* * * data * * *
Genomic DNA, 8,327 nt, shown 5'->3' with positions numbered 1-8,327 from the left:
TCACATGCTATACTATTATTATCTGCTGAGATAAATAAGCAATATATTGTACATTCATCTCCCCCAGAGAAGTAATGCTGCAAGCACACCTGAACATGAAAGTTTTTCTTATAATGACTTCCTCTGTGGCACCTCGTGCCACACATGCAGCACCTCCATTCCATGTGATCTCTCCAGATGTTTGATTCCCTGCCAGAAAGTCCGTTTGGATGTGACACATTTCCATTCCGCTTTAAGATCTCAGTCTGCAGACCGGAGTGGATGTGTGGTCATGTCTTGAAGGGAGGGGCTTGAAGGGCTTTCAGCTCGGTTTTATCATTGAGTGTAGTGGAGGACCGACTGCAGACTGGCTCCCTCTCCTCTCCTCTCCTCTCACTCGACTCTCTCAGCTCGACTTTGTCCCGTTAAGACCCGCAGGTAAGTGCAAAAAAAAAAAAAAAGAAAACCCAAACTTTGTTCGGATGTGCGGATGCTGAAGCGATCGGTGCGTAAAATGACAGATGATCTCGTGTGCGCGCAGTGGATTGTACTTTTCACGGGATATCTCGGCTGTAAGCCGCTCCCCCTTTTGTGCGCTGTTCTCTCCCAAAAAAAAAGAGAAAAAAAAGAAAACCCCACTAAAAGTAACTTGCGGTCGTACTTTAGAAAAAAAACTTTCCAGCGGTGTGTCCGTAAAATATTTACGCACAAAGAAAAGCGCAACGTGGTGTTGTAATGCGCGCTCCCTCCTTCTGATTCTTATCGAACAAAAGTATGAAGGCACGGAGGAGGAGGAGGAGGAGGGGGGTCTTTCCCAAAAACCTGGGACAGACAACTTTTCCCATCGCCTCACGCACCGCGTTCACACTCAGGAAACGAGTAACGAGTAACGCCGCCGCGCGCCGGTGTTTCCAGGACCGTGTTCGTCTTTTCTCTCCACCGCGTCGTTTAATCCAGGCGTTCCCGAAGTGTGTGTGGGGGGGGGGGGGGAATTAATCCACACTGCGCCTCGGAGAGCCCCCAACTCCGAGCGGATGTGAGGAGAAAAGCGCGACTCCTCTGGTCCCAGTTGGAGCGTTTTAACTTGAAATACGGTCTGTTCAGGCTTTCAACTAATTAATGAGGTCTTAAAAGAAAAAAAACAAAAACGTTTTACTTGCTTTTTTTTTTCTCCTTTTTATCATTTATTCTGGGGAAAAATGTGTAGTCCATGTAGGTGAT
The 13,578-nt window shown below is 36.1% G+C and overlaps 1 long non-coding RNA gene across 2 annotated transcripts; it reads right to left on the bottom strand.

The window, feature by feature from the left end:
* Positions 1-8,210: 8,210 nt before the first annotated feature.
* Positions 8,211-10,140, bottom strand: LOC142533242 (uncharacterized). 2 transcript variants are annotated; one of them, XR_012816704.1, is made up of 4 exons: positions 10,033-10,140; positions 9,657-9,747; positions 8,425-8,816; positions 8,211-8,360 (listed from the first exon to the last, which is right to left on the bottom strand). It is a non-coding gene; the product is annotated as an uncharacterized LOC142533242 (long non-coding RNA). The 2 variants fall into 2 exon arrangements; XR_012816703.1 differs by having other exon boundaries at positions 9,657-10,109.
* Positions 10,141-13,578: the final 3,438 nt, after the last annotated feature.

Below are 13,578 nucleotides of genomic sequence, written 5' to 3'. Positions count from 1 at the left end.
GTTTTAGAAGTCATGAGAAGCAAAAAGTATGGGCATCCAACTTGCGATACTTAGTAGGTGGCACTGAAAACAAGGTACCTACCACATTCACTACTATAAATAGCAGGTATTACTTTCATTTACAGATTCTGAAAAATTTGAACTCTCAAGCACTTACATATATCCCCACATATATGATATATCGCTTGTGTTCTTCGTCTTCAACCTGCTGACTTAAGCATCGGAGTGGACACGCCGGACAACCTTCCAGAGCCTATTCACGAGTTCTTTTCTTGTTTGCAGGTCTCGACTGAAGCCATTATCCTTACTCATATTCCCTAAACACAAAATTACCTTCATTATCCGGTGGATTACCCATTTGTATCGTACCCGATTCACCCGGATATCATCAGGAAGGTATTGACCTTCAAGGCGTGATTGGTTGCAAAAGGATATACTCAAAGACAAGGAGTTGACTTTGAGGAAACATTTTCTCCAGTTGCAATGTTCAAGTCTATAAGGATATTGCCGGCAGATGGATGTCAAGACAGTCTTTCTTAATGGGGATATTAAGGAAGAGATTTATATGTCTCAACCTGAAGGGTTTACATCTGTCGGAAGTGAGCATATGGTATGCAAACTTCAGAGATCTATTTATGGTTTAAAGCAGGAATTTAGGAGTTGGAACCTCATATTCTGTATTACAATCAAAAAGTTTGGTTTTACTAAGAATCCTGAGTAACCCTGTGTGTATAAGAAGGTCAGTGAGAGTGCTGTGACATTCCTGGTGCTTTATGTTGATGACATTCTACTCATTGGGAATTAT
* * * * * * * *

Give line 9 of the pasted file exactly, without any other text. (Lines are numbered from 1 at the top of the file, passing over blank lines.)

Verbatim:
GTTTTAGAAGTCATGAGAAGCAAAAAGTATGGGCATCCAACTTGCGATACTTAGTAGGTGGCACTGAAAACAAGGTACCTACCACATTCACTACTATAAATAGCAGGTATTACTTTCATTTACAGATTCTGAAAAATTTGAACTCTCAAGCACTTACATATATCCCCACATATATGATATATCGCTTGTGTTCTTCGTCTTCAACCTGCTGACTTAAGCATCGGAGTGGACACGCCGGACAACCTTCCAGAGCCTATTCACGAGTTCTTTTCTTGTTTGCAGGTCTCGACTGAAGCCATTATCCTTACTCATATTCCCTAAACACAAAATTACCTTCATTATCCGGTGGATTACCCATTTGTATCGTACCCGATTCACCCGGATATCATCAGGAAGGTATTGACCTTCAAGGCGTGATTGGTTGCAAAAGGATATACTCAAAGACAAGGAGTTGACTTTGAGGAAACATTTTCTCCAGTTGCAATGTTCAAGTCTATAAGGATATTGCCGGCAGATGGATGTCAAGACAGTCTTTCTTAATGGGGATATTAAGGAAGAGATTTATATGTCTCAACCTGAAGGGTTTACATCTGTCGGAAGTGAGCATATGGTATGCAAACTTCAGAGATCTATTTATGGTTTAAAGCAGGAATTTAGGAGTTGGAACCTCATATTCTGTATTACAATCAAAAAGTTTGGTTTTACTAAGAATCCTGAGTAACCCTGTGTGTATAAGAAGGTCAGTGAGAGTGCTGTGACATTCCTGGTGCTTTATGTTGATGACATTCTACTCATTGGGAATTAT